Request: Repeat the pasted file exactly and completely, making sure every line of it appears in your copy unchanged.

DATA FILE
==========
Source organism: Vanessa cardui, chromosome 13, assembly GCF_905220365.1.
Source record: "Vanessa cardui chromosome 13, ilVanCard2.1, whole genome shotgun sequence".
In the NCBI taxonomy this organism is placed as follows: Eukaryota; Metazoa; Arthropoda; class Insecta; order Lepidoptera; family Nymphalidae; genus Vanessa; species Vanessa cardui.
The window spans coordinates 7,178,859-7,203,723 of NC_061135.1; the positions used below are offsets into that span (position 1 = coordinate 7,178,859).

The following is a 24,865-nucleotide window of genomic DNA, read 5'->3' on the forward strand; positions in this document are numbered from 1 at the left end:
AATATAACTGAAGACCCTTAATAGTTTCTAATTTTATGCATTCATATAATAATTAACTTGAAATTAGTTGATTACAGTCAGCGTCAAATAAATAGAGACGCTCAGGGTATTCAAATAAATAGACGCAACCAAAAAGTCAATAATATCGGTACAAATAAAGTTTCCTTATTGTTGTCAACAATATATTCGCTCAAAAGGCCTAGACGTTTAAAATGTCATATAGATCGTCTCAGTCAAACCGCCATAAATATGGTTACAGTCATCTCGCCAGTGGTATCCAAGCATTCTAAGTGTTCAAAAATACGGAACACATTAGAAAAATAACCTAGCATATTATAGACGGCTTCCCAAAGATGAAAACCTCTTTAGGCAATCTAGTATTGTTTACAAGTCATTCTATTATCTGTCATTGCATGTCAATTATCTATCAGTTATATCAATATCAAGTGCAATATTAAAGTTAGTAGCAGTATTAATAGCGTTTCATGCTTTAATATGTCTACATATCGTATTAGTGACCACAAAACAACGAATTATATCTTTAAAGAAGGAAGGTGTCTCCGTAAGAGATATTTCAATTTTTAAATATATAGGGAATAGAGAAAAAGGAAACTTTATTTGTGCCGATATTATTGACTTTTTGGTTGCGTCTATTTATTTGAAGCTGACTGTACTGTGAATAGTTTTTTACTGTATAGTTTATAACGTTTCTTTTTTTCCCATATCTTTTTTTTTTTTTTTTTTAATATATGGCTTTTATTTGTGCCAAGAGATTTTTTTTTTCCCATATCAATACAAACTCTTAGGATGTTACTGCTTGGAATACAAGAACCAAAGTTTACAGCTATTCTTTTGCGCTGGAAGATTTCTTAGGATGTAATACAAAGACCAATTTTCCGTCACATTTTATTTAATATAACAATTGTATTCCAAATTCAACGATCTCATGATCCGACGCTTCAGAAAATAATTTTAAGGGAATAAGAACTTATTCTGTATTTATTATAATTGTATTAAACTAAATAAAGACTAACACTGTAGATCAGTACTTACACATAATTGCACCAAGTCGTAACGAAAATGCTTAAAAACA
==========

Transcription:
Source organism: Vanessa cardui, chromosome 13, assembly GCF_905220365.1.
Source record: "Vanessa cardui chromosome 13, ilVanCard2.1, whole genome shotgun sequence".
In the NCBI taxonomy this organism is placed as follows: Eukaryota; Metazoa; Arthropoda; class Insecta; order Lepidoptera; family Nymphalidae; genus Vanessa; species Vanessa cardui.
The window spans coordinates 7,178,859-7,203,723 of NC_061135.1; the positions used below are offsets into that span (position 1 = coordinate 7,178,859).

The following is a 24,865-nucleotide window of genomic DNA, read 5'->3' on the forward strand; positions in this document are numbered from 1 at the left end:
AATATAACTGAAGACCCTTAATAGTTTCTAATTTTATGCATTCATATAATAATTAACTTGAAATTAGTTGATTACAGTCAGCGTCAAATAAATAGAGACGCTCAGGGTATTCAAATAAATAGACGCAACCAAAAAGTCAATAATATCGGTACAAATAAAGTTTCCTTATTGTTGTCAACAATATATTCGCTCAAAAGGCCTAGACGTTTAAAATGTCATATAGATCGTCTCAGTCAAACCGCCATAAATATGGTTACAGTCATCTCGCCAGTGGTATCCAAGCATTCTAAGTGTTCAAAAATACGGAACACATTAGAAAAATAACCTAGCATATTATAGACGGCTTCCCAAAGATGAAAACCTCTTTAGGCAATCTAGTATTGTTTACAAGTCATTCTATTATCTGTCATTGCATGTCAATTATCTATCAGTTATATCAATATCAAGTGCAATATTAAAGTTAGTAGCAGTATTAATAGCGTTTCATGCTTTAATATGTCTACATATCGTATTAGTGACCACAAAACAACGAATTATATCTTTAAAGAAGGAAGGTGTCTCCGTAAGAGATATTTCAATTTTTAAATATATAGGGAATAGAGAAAAAGGAAACTTTATTTGTGCCGATATTATTGACTTTTTGGTTGCGTCTATTTATTTGAAGCTGACTGTACTGTGAATAGTTTTTTACTGTATAGTTTATAACGTTTCTTTTTTTCCCATATCTTTTTTTTTTTTTTTTTTAATATATGGCTTTTATTTGTGCCAAGAGATTTTTTTTTTCCCATATCAATACAAACTCTTAGGATGTTACTGCTTGGAATACAAGAACCAAAGTTTACAGCTATTCTTTTGCGCTGGAAGATTTCTTAGGATGTAATACAAAGACCAATTTTCCGTCACATTTTATTTAATATAACAATTGTATTCCAAATTCAACGATCTCATGATCCGACGCTTCAGAAAATAATTTTAAGGGAATAAGAACTTATTCTGTATTTATTATAATTGTATTAAACTAAATAAAGACTAACACTGTAGATCAGTACTTACACATAATTGCACCAAGTCGTAACGAAAATGCTTAAAAACA